Mouse

Ummh. I just remembered I too have a brown hen that looks just like hers.

Hare

Don’t listen to him. He has just told us that the brown hen is not his. He said the hen does not belong to him. He also said that his is green while mine is brown!

Lion

Go away Mouse and don’t make me angry. Since when were hens green? It is only yesterday that I saw Giraffe and Zebra carrying a red hen. They told me the hen was theirs. They said it belongs to them and refused to sell it to me.

One Person (singular)

More than One Person (plural)

Person Speaking

mine

ours

Person Listening

Person Spoken about

The words you have picked out are used to show us that something belongs to someone.

belong to… or belongs to …

One Person (singular)

More than One Person (plural)

Person Speaking

me

us

Person Spoken to

Person Spoken about

You must have discovered that:

  • All the words used with belong to… or belongs to… show that someone owns something.
  • These words can be singular or plural.

Habibo

Was the house that caught fire by accident ?

Moraa

No, the house was not ; it was our neighbour’s.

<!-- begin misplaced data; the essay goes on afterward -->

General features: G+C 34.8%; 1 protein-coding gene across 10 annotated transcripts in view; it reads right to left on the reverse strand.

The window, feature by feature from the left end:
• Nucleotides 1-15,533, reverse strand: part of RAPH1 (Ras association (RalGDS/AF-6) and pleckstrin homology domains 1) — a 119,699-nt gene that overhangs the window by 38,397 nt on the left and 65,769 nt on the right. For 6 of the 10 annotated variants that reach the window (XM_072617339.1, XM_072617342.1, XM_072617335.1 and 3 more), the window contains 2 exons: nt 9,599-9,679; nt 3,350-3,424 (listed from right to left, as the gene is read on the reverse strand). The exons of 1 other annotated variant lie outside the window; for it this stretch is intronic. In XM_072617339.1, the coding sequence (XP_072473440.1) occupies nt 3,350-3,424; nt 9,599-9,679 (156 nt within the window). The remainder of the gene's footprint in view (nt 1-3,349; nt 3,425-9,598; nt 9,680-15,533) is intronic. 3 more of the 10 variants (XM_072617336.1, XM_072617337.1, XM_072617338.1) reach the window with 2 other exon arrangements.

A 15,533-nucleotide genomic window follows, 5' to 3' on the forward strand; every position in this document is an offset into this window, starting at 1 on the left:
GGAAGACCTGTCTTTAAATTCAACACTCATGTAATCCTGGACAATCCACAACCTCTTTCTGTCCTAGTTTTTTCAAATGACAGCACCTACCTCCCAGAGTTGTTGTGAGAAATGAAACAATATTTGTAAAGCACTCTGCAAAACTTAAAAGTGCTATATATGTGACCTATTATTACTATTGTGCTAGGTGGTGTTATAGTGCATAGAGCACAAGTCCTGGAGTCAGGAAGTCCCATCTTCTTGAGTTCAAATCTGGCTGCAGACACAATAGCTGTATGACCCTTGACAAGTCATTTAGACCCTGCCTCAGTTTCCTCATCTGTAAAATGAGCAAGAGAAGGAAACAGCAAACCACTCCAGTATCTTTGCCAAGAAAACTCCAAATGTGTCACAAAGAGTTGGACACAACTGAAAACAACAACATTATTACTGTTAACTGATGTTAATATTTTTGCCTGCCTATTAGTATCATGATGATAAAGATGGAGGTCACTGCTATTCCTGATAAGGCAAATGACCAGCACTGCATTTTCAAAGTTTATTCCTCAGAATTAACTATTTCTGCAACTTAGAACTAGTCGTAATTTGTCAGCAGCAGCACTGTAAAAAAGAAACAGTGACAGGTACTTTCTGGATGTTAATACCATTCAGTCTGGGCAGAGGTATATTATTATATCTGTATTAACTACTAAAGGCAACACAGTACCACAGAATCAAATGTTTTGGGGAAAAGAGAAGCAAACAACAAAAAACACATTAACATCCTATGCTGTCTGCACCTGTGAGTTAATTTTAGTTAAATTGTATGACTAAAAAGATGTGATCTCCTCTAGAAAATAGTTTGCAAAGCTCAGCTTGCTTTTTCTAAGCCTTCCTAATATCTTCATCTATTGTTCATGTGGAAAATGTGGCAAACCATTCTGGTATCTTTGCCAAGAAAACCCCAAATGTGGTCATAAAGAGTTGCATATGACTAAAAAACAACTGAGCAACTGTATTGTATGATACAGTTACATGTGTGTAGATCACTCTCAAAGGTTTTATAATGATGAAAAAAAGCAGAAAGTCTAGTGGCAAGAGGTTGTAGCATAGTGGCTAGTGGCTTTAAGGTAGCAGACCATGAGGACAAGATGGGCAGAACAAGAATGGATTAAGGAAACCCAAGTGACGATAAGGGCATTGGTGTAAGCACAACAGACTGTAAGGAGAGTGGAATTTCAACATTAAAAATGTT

Lelo

Jane, is the sweater under the desk ?

Jane

No, it is not . My brother also has a black

sweater. I think this sweater is .

Daudi

Is it Musa’s and Ouru’s puppy that barked at the visitors?

Kamau

No, that puppy was not . Amina also has a

puppy. Maybe the puppy that barked at the visitors was.

Belong to... belongs to...

My uncle is a boda boda rider. That helmet

belongs to

him

Matano and his wife are farmers. The cart and the donkey

This first aid box is my gift to you. It now

My deskmate and I share books. These books

Julia knows how to skate. These skating shoes

My brother and I keep rabbits at home. The grey one belongs to him and the white one

Homework

  1. Write sentences using belong to… or belongs to… to describe various items at home.